Drawing ahead – An Irishman’s Diary on writer and painter Samuel Lover
Samuel Lover: Self-portrait in pencil. Copyright: National Portrait Gallery, London
‘Poet, painter, novelist and composer, who, in the exercise of a genius as distinguished in its versatility as in its power, by his pen and pencil [he] illustrated so happily the characteristics of the peasantry of his country that his name will ever be honourably identified with Ireland.” So states a memorial plaque in St Patrick’s Cathedral, Dublin, to Samuel Lover who died 150 years ago on July 6th.
To what extent his name is honourably identified with Ireland today, or even indeed to what extent it is remembered at all, are moot points. Later generations of nationalists accused him of creating that egregious creature, “the stage Irishman”, for the amusement of English audiences.
Lover was born at 60 Grafton Street in February 1797 and went to a school run by Samuel Whyte at what is today Bewley’s café. His father was a member of the Irish stock exchange. The boy showed an early aptitude for music and art and was a childhood prodigy in both. He entered his father’s office at 13 but music, drawing and theatre were of much greater interest to him than business, much to his father’s disapproval.
By 18, differences with his father led to his being disinherited. With his mother’s help, he struggled for a few years, studying music and painting. He was fortunate to attract the help of John Comerford, one of the leading miniaturists of the day. Lover’s own miniatures soon won attention at the Royal Hibernian Academy’s (RHA) annual exhibitions and gained him important patronage; by the late 1820s, he was secretary of the RHA.
He continued to pursue his musical interests during this period, contributing songs and stories to various Dublin magazines. One of these songs, Rory O’More, proved very popular in both Britain and Ireland. Many more similar songs followed (eg, Widow Machree and Molly Carew) – lively, humorous and often about love and courtship. He composed some 300 songs in all; a few, such as Molly Bawn and The Four-Leaved Shamrock, are probably still known.
Rory O’More and Andy Rooney have been seen as stage Irishmen and Lover was criticised for creating them
His miniature of Paganini, exhibited at the Royal Academy, London, in 1833, brought his artistic talent to the attention of the English public and he moved to London the following year. However, it was not as a painter but as a songwriter and novelist that he was to become well known in Britain. He moved in the foremost literary and artistic circles in London and was involved in the literary magazine Bentley’s Miscellany with Charles Dickens.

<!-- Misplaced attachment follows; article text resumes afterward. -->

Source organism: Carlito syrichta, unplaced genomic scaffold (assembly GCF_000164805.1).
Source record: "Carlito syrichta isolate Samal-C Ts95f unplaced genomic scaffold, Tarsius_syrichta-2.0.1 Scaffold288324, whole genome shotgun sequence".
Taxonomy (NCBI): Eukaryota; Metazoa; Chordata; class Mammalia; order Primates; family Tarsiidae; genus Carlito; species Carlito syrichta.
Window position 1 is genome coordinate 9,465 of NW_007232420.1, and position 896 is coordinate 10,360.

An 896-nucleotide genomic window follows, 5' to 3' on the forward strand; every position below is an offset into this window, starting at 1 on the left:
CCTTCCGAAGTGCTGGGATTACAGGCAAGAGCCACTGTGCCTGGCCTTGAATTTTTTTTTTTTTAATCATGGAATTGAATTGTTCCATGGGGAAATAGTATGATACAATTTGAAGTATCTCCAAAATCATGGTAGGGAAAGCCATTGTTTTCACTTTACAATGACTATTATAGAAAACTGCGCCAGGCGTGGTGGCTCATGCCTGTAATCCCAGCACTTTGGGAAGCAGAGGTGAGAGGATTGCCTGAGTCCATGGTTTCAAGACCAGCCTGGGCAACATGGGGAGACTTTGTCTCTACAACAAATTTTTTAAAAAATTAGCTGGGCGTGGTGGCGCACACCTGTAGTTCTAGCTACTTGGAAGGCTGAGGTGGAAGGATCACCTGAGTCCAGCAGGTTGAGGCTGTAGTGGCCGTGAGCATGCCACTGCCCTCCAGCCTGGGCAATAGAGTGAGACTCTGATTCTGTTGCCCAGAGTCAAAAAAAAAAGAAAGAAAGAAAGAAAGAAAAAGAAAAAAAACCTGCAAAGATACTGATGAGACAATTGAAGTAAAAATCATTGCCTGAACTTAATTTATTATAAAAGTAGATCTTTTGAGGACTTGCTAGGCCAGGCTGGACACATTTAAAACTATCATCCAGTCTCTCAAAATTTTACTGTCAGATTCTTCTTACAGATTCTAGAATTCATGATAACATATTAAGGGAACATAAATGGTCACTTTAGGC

He had already published Legends and Stories of Ireland in 1831. Rory O’More, originally a song, became a popular novel in 1836, and an even more popular novel, Handy Andy, followed in 1842. It was to prove his most enduringly popular work. The main character is anything but “handy” (“Andy Rooney was a fellow who had the most singularly ingenious knack of doing everything the wrong way”) and the broadly humorous tale, set among the Irish gentry and their tenants in the first half of the 19th century, follows his blundering misadventures.
Rory O’More and Andy Rooney have been seen as stage Irishmen and Lover was criticised for creating them. No doubt the criticism is justified but Lover could be seen as having genuine – if condescending – affection for them and they do emerge triumphant in the end. WB Yeats defended him in this regard, saying that his characters had been the cause of much misconception and that the fault lay more with the readers who assumed they were representative than with the author who created them.
Perhaps because he did so many things so well, he failed to be pre-eminent in any of them
Lover toured Britain and America with his “Irish Evenings”, a mixture of poems, songs and sketches. These proved enormously popular and made him some money but the touring probably took a toll on his health. He also wrote plays, a comic opera, further non-fiction and reverted to painting in his later years. Due to failing health, he spent his final four years in Jersey, where he died at Saint Helier.
Perhaps because he did so many things so well, he failed to be pre-eminent in any of them, as the Athenaeum said about him, but it paid him the following glowing tribute: “[He] passed so softly and unassumingly along the various paths of life trodden by him that nobody was offended, and as he trod on nobody’s heels, and no one had especially to get out of his way, he created no jealousy. He seemed to communicate his own sweet temperament to all around him and . . . had no enemy secretly or publicly.”